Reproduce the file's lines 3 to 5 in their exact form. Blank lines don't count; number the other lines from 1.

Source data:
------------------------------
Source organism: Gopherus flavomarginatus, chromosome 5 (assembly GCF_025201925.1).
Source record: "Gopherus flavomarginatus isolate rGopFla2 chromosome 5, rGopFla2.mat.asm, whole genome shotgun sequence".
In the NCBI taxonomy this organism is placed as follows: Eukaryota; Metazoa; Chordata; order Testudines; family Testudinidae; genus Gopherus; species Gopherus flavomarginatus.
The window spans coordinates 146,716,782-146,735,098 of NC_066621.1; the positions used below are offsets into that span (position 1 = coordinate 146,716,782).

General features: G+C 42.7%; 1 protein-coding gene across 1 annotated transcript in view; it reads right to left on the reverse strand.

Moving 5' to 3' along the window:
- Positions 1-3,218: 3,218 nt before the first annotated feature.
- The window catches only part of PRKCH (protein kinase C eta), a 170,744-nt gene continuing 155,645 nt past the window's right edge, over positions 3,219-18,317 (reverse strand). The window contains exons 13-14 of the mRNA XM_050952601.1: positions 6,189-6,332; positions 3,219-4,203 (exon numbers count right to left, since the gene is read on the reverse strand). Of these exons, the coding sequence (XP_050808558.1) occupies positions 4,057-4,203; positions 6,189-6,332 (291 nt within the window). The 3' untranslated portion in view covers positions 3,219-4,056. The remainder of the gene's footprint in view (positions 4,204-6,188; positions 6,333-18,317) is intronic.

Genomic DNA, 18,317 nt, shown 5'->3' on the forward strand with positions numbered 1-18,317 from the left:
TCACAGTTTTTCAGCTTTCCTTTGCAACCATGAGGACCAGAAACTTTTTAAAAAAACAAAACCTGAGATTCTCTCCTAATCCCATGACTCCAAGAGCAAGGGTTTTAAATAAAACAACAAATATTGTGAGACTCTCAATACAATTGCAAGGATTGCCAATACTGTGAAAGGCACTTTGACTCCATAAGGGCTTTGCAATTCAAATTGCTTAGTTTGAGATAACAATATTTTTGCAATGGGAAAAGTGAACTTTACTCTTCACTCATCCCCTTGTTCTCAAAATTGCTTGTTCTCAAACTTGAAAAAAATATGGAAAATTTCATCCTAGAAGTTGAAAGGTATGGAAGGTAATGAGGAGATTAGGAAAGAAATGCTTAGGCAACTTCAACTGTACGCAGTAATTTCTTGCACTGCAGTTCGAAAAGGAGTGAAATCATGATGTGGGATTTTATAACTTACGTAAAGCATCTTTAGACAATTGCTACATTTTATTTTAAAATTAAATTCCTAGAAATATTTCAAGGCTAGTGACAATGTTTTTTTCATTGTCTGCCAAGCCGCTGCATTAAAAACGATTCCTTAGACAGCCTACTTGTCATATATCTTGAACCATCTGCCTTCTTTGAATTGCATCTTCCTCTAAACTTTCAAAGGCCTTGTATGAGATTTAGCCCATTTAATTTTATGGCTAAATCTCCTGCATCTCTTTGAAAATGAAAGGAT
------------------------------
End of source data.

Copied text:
In the NCBI taxonomy this organism is placed as follows: Eukaryota; Metazoa; Chordata; order Testudines; family Testudinidae; genus Gopherus; species Gopherus flavomarginatus.
The window spans coordinates 146,716,782-146,735,098 of NC_066621.1; the positions used below are offsets into that span (position 1 = coordinate 146,716,782).

General features: G+C 42.7%; 1 protein-coding gene across 1 annotated transcript in view; it reads right to left on the reverse strand.